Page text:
With their insatiable appetite for cheap foreign labour, in 2004 they opened our borders to every worker in eastern Europe, thereby threatening our service workers too. And what did you do to protest? Or did you just carry on voting Labour or Conservative.

    The time has come for British workers to take action to protect their jobs. See what UKIP has to offer. It may not be perfect, but leaving the EU is essential.

  2. October 27, 2012 at 2:10 pm

    I cant see that getting our govt to examine trade agreements with non EU countries is going to make any difference. Our govt it would seem have big questions to answer over thier involvement and possible collusion over the shut down of the plant.

    The main question is why did Ford go to Turkey? The cheap labour and lack of regulation, unlike EU countries, is the likely answer as I think we are all aware of. We are not the only country to feel the effect of similar decesions.

    Indeed, in the birth country of Ford, the USA, you will find much anger directed towards Ford.

    Ford, one of the bedrock US national symbols of what made America great during the 20th century, downsized and closed many of its US plants, leaving behind those horrific relics of American greatness whose pictures circulate the web and that greets visitors to Detroit, Michigan.

    Their investment over the past decade has been in its huge automated Brazilian plant, where largely non-existent pollution regulations and cheap, non-union labour will service the robots that turn out most of the cars for the North American and European markets.

    Is boycotting Ford the answer here? Perhaps.
    Ford are boycotting countries such as the UK with a long standing loyal customer base.

    Maybe ignoring them and doing business with other companies is the simpler and less costly option.

  3. Peter Stewart
    October 28, 2012 at 1:54 pm

    Does anyone know if any Ford Transit sized vans are made in Britain today? If so then that’s what I’ll buy next time. I want to support British industry, not drive a nail into its coffin. To my horror I discovered my van was made in … Turkey! I had thought all SWB Transits were made in Swaythling but not so. Anyway, I shall DEFINITELY be holding my own personal boycott of Ford vehicles from this moment on. If anyone wants to join me and confirm their personal commitment to doing the same here and now, then I guess you can say we are fighting back against Ford’s fat-cat globalist profiteering in our own little way. You never know, we might start something which leads to Ford reconsidering their foolish decision. I figure even a 10% loss of sales would make them think again.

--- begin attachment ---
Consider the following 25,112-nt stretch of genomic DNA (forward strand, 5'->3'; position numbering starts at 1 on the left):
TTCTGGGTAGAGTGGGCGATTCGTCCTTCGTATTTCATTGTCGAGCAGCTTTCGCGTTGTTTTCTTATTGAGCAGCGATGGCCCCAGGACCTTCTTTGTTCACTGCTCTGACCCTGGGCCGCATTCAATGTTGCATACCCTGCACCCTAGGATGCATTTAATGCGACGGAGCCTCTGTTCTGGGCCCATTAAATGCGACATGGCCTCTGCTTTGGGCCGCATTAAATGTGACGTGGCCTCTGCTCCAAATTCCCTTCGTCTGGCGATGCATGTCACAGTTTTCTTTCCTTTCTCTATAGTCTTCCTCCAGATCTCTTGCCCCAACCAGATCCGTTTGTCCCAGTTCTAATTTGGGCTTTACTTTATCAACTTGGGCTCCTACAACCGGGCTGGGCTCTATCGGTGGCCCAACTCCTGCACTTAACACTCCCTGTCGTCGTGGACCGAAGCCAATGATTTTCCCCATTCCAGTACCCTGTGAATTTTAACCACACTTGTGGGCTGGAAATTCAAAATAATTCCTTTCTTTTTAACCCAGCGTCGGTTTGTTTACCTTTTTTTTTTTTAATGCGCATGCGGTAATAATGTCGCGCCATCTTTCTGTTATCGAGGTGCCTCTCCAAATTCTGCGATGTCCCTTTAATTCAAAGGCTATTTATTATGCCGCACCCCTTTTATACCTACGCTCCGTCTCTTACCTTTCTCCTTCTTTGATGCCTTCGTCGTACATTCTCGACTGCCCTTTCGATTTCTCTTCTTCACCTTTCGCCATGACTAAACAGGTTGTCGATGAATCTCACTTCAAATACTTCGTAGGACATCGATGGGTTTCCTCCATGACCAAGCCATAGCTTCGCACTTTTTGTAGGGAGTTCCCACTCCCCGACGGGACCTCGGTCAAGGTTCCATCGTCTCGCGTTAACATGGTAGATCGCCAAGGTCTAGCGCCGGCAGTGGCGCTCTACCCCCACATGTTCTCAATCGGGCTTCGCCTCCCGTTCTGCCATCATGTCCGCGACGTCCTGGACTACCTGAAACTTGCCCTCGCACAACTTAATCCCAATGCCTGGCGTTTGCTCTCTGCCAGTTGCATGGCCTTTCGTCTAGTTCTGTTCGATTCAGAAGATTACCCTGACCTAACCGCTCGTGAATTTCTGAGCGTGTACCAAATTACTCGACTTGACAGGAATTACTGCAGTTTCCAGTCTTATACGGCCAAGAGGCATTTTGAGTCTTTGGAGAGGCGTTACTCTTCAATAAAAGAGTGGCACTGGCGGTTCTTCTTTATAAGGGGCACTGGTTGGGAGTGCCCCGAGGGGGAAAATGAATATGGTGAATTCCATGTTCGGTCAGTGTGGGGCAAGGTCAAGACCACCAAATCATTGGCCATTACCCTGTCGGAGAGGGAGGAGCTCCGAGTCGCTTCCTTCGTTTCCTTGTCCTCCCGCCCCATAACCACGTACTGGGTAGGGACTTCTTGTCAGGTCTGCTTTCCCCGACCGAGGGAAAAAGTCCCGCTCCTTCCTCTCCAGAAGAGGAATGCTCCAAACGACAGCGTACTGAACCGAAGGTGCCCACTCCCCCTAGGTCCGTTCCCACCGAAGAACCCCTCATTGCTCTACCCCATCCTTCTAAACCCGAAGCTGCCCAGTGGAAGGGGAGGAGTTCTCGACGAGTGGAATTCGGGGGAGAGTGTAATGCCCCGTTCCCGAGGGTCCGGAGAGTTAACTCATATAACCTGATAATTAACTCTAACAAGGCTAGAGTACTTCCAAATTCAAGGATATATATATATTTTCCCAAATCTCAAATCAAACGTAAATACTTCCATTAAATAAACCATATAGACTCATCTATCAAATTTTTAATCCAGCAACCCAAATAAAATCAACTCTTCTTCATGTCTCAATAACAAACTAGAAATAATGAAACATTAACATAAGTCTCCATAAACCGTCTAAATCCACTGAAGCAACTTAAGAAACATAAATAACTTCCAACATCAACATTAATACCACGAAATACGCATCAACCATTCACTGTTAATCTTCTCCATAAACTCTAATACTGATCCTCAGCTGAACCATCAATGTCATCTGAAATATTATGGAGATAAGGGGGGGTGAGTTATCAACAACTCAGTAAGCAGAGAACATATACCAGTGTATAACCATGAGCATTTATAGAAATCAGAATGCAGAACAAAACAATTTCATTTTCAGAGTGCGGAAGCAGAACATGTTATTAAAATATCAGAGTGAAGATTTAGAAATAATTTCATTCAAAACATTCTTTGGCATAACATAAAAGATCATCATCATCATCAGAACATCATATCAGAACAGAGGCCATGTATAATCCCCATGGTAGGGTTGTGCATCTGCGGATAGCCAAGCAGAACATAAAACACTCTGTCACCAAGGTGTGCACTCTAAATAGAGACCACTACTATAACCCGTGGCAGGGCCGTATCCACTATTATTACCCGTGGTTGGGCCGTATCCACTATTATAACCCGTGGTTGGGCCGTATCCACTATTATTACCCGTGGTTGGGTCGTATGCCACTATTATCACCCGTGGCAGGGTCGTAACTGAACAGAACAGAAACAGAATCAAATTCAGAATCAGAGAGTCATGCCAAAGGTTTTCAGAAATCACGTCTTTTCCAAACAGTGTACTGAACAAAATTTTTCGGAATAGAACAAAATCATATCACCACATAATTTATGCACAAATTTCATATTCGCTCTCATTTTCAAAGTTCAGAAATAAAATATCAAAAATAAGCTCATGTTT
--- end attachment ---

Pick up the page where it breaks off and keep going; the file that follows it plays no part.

4. jan weller
    November 2, 2012 at 9:29 pm

    Whilst I am appalled by the behaviour of the Ford Motor Co. it doesn’t surprise me in the least,Foriegn Companies care nothing for loyalty and they are a ‘Foriegn’ company after all said and done. I do feel very sorry that the Ford workers will be out of work, but let us not forget that so will any workers that work for companies that have supported Fords over many years, and while Ford’s workers will get a more than generous payout and lots of advice spare a thought for those who will be out of a job and will not get more than the usaul redundancy payouts and some nothing at all..IT IS NOT ALL ABOUT THE Ford workers, maybe someone should ask the nonFord workers how they are going to cope and how they will be able to get jobs when there is so very little in this area..

  5. Charlie
    November 5, 2012 at 9:34 pm

    Jan, I’ve only just read your comment. Very well made point. I’d not considered that angle myself, and I guess it will affect many people from a wide variety of trades and professions. I wish I had a magic wand.